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and here are some other shots of finished work:

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Oops! Bedspread Returns for More Repairs

Well, I’m dreadfully embarrassed to say that one of my repair projects came back to me. My customer, Kay, was very understanding, though, and I do appreciate it. Kay’s crocheted bedspread had so much handwork in it that it is easy to see why areas would come loose and need work. After six or seven hours’ worth of putting things back together, however, I do believe that several other areas literally “came out in the wash.” My textile cleaner June does a great job, but though the spread was nice and white and looked great after its bath, it sure had many places that needed to be re-stitched. The spread is, however, so beautiful, and Kay says that her mother worked on it while pregnant with her. What a great piece to own! I know she sure is glad to have it all nice now. Here are more areas I worked on lately. The rest of this story is in an earlier post:

And here are a few more action shots of the bedspread repair. Kay marked spots with her safety pins, but I found a bunch more and marked them for her with orange thread that she can snip off once she receives the bedspread. Thanks for your patience and understanding, Kay!

“Friendship is the Heart of Needlework” finished project

This project was a doozy, but I like the results:

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As I’d said earlier, my customer (Gayle) had this project that remained unfinished at the time of her mother’s death. She hired me to complete it. I followed written and graphed directions for 4 hearts that needed to be done, plus the saying and the remainder of the hearts border in the middle. Here is an example of the instructions, and also a 4×6 photo of the completed “example” piece from a workshop that I believe Gayle’s mom took (thru White Pine chapter of the Embroiderer’s Guild of America):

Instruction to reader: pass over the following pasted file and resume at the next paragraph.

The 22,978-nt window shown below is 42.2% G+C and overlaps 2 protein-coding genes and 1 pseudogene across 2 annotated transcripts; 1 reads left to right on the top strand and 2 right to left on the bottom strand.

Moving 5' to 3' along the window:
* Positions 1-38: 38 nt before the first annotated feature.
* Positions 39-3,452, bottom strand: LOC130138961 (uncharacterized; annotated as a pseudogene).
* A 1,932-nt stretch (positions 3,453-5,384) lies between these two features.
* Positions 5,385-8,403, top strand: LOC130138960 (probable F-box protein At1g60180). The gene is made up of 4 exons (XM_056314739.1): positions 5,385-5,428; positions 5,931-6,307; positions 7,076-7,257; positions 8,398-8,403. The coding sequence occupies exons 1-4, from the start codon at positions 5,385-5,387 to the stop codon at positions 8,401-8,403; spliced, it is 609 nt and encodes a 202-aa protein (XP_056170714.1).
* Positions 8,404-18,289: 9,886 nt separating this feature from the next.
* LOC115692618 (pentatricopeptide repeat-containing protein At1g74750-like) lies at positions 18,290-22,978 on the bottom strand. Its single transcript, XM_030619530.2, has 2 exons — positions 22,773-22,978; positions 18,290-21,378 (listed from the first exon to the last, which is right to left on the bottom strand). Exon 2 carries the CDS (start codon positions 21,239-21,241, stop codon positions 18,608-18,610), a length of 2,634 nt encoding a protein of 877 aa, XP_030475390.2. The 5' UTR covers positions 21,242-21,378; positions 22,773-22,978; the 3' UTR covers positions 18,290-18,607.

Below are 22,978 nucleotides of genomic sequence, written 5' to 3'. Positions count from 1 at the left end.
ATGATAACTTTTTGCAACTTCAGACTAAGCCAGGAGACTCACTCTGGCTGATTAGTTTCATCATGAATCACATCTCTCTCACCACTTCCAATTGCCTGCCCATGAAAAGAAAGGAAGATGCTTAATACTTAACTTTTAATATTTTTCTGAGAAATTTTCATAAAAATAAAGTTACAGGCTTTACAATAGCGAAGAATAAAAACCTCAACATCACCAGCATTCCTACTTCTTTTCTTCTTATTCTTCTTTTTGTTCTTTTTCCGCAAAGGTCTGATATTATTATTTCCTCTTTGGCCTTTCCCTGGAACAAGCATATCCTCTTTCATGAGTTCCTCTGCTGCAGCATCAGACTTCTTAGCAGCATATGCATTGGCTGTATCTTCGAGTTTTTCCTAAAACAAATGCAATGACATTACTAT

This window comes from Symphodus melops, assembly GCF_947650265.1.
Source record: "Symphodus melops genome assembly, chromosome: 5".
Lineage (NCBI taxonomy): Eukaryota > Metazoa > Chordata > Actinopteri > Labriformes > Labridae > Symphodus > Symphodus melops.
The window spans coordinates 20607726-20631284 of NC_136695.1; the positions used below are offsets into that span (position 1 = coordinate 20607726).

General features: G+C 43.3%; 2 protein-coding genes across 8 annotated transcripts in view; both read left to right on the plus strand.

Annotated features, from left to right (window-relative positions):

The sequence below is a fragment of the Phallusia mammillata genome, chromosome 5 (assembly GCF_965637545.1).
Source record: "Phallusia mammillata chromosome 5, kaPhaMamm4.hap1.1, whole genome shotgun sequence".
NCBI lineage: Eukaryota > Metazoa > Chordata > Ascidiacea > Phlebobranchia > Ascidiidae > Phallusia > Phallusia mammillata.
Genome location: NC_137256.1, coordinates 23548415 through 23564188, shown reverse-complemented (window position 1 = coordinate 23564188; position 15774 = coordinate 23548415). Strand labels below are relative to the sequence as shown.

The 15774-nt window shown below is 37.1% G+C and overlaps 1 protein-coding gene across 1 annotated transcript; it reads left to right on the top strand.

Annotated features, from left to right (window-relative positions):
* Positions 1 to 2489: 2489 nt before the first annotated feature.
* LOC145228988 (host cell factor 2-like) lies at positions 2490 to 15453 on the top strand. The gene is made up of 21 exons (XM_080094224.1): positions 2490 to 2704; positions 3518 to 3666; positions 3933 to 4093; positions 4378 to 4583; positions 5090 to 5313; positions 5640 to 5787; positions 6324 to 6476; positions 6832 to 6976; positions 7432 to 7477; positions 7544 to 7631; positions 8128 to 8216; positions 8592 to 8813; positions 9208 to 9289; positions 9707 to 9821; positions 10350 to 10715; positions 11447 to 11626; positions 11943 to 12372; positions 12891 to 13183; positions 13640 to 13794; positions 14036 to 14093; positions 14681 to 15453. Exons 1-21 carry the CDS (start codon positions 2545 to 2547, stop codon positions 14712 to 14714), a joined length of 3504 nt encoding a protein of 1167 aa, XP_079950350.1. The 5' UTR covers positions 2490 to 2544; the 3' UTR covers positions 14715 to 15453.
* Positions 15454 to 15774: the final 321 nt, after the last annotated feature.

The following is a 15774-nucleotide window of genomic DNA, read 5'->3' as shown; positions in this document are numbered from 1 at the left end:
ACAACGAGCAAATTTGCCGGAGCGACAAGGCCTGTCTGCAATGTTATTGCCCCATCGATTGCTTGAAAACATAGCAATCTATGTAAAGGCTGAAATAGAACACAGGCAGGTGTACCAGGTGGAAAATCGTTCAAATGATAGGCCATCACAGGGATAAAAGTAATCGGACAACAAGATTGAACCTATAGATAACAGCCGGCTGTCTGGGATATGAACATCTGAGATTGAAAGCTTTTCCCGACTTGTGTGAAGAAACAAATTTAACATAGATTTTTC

When I first realized that my client’s mom had taken a workshop for this piece, I was a tad intimidated. There was cutwork on here that I haven’t done before. But luckily I didn’t have to do any other cutwork. I would have simply practiced on scrap canvas until I got it right. I don’t like not knowing how to do something, and that doesn’t ever stop me.

So, here are the hearts I added to this beautiful handiwork:

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My favorite is the one on the top left, and it intimidated me the most! I had no instructions for this heart, so I had to “wing it” just by looking at the heart in the 4×6 photo, and that thing was small. I looked through my Mag Eyes magnifiers and was able to sketch out just about what was used in the original piece. I love it, and it took me quite a while to complete that heart. But they all did, because I didn’t know some of the stitches before I did them, and I wanted them to be just as symmetrical and tidy as the stitches Gayle’s mom did in her hearts. I hope she would be pleased with my results. I hope Gayle enjoys her mother’s piece for many, many years. It’s truly a wonderful needlework sampler.

Oh, and in case you’re interested, these are the stitches I did (in no particular order) and just for added interest, I’ll tell you beside them which ones I’d ever done before:

*Type of Stitch* *Had I done it before?*

French Knot                                                                     yes

Colonial Knot                                                                   no

Rosette                                                                             no

Cross-Stitch                                                                      yes

Satin Stitch                                                                       yes

Beads added                                                                     no

Backstitch                                                                         yes

Outline (Stem) Stitch                                                        yes

Long-arm Cross-Stitch                                                      no